IT departments are failing to properly appreciate the security risk posed by USB flash drives, according to a new study.
The study, run by the Ponemon Institute and sponsored by Kingston Technology, surveyed 743 IT professionals and security practitioners, and found that 71% did not consider the protection of confidential and sensitive information on USB flash drives to be a high priority.
Investigations of the companies represented found that 12,000 customer, consumer and employee records were lost on average per organisation due to missing USB drives.
"Organisations watch very carefully, and put a plethora of controls around, what enters their business from cyberspace,” says Larry Ponemon, chairman and founder of the Ponemon Institute.
"This study drives home the point that they must also take a more aggressive stance on addressing the risks that exist in virtually every employee’s pocket.”
40% of organisations surveyed reported having more than 50,000 USB drives in use among their staff. Nearly 20% reported over 100,000.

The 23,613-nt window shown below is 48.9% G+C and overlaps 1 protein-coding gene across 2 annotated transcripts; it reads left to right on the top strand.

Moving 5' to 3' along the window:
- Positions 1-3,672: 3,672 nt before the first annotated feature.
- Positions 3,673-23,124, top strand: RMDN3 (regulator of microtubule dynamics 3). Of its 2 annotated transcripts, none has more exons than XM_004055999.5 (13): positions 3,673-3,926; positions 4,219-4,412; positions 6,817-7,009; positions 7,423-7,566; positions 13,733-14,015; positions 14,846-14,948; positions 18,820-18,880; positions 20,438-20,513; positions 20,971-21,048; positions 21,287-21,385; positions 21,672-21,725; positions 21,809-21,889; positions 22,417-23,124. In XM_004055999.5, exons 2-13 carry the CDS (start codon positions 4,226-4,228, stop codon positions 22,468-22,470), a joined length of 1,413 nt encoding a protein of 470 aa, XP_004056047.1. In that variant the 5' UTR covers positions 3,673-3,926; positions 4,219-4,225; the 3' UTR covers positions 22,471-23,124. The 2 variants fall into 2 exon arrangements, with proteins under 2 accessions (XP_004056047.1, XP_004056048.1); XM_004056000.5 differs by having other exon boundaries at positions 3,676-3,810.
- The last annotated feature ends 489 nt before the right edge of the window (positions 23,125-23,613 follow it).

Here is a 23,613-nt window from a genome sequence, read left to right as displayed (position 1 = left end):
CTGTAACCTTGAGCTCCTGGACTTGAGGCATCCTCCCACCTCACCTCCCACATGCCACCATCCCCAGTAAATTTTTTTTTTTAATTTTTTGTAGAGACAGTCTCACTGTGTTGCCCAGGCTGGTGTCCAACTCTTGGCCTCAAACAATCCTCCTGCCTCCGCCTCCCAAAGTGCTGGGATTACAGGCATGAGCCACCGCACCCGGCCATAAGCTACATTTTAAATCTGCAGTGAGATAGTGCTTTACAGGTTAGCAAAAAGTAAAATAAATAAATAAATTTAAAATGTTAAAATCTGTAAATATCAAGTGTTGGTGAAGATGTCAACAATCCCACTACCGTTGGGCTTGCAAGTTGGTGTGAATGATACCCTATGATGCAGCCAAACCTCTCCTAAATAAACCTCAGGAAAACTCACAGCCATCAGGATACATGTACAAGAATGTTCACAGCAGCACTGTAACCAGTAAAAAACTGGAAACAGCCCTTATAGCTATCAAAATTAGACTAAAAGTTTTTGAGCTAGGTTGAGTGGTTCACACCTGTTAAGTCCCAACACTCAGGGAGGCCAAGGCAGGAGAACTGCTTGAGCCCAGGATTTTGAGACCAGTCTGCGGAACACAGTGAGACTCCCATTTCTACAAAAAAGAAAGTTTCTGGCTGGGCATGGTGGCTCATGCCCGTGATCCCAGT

As well as preventing data loss, a USB security policy is also important for security from malware. A study performed by the US Department of Homeland Security in June dropped unidentified USB sticks in government parking lots and found that 60% of the people who picked them up plugged them into office devices to try and track down their owners. When USB drives with official logos on the side were dropped, 90% were plugged in.
The study lists 10 security recommendations covering the management of USB drives. Go here to read more.